Hilton Als is the theater critic for The New Yorker, and his 2013 collection of essays White Girls is one of the most provocative and original books on race, gender, culture, celebrity and art published in recent years. The pieces in the book blur all sorts of lines between fiction and nonfiction, the public and private, the female and the male, cultural critique and memoir, and Als’s elastic category of “white girls” — roughly, a type of glamorous and self-involved privilege that is nevertheless limited in scope — is stretched to include everyone from Truman Capote and Flannery O’Connor to Malcolm X’s mother Louise Little and Michael Jackson, all of whom are the subjects of individual essays. The only person who merits more than one essay in White Girls is the comedian Richard Pryor, who gets two — or is it really one-and-a-half, or one-and-a-quarter? Looked at from one angle, Pryor is the focus of nearly the entire final third of the book, but looked at from another, he is barely there, disappearing and reappearing from view like an elusive mountain in the rearview mirror of a car. The two essays on Pryor, the first a straightforward appraisal of the comedian’s life, work and legacy called “A Pryor Life” that was originally published in The New Yorker in 1999, and the second a 75-page dramatic monologue called “You and Whose Army?” told from the point of view of Pryor’s imaginary (and unnamed) sister, are probably the most direct and opaque selections in the book, respectively, and taken together, they function as a strange and unexpected pair of twins, one of the weirdest, most illuminating and perplexing takes ever on the man who was America’s greatest comedian.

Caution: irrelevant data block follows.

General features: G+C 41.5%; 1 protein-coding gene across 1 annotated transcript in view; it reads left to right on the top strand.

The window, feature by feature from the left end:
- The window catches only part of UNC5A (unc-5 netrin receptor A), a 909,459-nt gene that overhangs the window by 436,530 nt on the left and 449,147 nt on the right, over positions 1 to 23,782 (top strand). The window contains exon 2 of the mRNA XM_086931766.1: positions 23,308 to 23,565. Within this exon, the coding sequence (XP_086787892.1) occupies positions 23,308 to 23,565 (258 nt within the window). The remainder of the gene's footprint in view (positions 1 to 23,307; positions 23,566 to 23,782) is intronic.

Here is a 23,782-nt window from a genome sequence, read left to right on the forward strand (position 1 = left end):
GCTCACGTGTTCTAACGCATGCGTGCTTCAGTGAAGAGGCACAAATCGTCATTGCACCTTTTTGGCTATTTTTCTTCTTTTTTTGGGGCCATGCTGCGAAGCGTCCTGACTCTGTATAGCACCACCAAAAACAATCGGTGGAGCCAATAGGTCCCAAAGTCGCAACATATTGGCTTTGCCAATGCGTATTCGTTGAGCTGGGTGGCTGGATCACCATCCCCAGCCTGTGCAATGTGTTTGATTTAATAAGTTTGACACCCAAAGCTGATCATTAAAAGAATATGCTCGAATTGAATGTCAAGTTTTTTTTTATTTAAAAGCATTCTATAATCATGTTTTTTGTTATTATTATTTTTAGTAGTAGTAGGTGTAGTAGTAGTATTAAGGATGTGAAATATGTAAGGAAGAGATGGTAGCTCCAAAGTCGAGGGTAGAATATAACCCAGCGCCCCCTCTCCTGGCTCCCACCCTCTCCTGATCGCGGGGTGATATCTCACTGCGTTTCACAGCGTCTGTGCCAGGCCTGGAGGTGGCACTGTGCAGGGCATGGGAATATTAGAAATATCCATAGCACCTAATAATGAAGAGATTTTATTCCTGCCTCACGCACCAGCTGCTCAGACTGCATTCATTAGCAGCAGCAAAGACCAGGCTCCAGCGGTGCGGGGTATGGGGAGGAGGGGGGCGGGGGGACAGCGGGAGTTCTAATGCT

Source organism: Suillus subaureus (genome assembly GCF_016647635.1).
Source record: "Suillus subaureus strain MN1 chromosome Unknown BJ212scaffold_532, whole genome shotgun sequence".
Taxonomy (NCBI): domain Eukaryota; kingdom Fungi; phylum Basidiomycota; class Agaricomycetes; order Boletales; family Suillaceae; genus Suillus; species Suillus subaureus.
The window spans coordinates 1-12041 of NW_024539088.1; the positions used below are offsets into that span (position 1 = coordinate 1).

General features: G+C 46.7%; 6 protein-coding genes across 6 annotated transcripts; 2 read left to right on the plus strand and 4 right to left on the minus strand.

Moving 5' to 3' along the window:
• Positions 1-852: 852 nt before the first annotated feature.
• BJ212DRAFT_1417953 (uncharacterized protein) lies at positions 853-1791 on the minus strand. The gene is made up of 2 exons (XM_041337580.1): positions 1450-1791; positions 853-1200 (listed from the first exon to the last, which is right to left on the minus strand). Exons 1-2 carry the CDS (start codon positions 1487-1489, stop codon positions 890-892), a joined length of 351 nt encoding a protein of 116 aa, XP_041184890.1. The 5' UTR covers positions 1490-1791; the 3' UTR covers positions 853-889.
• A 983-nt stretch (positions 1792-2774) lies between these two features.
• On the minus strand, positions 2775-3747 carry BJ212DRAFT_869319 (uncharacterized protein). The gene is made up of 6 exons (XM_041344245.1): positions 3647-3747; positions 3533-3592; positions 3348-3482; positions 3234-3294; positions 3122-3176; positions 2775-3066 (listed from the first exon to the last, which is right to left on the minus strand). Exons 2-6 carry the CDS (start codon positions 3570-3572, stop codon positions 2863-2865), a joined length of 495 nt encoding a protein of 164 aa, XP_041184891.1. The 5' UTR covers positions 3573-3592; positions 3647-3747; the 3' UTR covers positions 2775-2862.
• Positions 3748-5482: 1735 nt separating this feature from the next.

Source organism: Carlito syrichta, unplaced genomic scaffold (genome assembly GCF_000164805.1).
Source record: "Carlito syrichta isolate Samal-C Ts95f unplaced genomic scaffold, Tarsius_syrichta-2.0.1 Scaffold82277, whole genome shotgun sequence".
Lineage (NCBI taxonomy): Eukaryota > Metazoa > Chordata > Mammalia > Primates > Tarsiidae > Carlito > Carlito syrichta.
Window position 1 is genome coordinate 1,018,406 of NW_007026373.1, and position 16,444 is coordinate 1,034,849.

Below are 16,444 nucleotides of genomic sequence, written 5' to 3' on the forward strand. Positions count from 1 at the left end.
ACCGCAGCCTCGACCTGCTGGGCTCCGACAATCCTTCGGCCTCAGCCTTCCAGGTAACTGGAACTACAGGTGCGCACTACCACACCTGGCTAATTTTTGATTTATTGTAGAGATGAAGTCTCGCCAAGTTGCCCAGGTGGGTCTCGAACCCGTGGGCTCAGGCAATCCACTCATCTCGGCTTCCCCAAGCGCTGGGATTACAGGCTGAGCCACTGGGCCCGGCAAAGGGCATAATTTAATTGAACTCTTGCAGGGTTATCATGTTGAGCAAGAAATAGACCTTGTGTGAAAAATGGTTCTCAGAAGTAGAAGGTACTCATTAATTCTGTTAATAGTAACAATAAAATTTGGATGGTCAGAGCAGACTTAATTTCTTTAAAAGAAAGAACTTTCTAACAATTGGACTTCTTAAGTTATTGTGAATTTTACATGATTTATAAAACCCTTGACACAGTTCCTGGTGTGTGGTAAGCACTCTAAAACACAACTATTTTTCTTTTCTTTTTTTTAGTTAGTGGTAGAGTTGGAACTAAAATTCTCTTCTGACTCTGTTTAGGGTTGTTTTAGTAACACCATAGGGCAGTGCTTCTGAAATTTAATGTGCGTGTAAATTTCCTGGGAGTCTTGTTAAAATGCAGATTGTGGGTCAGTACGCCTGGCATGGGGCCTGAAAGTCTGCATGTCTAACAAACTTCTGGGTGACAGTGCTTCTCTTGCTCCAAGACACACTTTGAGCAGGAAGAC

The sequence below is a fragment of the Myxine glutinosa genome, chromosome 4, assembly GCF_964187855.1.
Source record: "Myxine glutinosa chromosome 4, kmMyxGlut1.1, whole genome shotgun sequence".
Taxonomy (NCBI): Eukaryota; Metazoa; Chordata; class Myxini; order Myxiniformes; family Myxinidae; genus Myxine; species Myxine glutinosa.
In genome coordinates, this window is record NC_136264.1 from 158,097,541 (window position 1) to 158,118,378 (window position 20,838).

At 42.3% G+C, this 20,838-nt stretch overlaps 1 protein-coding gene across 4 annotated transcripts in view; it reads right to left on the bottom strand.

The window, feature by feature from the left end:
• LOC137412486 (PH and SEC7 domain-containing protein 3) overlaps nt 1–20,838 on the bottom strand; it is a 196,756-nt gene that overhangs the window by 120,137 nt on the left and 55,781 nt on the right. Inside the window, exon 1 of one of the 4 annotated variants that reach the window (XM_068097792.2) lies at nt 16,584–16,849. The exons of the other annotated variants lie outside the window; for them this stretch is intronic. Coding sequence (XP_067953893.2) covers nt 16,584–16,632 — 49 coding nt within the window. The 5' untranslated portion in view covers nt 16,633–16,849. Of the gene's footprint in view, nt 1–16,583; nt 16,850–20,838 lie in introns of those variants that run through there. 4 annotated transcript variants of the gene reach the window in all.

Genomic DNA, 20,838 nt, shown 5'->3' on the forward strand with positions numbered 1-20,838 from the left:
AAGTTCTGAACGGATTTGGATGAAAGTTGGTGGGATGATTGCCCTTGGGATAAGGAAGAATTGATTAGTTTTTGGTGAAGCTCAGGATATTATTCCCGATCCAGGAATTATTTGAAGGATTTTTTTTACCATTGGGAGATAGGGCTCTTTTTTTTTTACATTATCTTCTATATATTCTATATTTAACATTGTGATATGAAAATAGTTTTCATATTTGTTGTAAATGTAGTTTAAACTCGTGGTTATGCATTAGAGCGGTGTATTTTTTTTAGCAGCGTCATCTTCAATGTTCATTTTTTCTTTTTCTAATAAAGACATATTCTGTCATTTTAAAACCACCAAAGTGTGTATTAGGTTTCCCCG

“A Pryor Life” is moving and revealing, a New Yorker-style magazine piece at its best. It makes grand claims for Pryor (“in his life and onstage, he performed the great, largely unspoken story of America”; “the enormous territory he carved out for himself remains more or less his own”), and it backs them up. The article traces the unlikely highs and lows of Pryor’s life and career with aplomb (the whorehouse in Peoria, Illinois, where he was raised by his much-beloved paternal grandmother Marie Bryant, his truncated early successes with Cosby-esque standup in 60s New York, his eventual supernova decade of the 70s, the subsequent physical and artistic decline that tailed Pryor from the 80s to his eventual death from multiple sclerosis in 2005), and it even ferrets out obscure works to champion (Als calls Pryor’s mostly unseen sketch “Juke and Opal” from the 1973 Lily Tomlin special Lily “the most profound meditation on race and class that I have ever seen on a major network,” a quote cited by President Obama last year when he awarded Tomlin the Kennedy Center Honors). The article ends with a lament that Pryor’s celebrity, drug abuse and notoriety (especially his infamous 1980 suicide attempt by self-immolation) have detracted from “the subversive impact of his work,” “the excess of both empathy and disdain for his audience” that made his art and life so contradictory and ultimately tragic. Als’s evaluation of Pryor is respectful yet critical, well-researched, surprising and compelling. It’s a damn good magazine piece, about as solid a thirty-five pages about Pryor as the average reader could hope to find anywhere.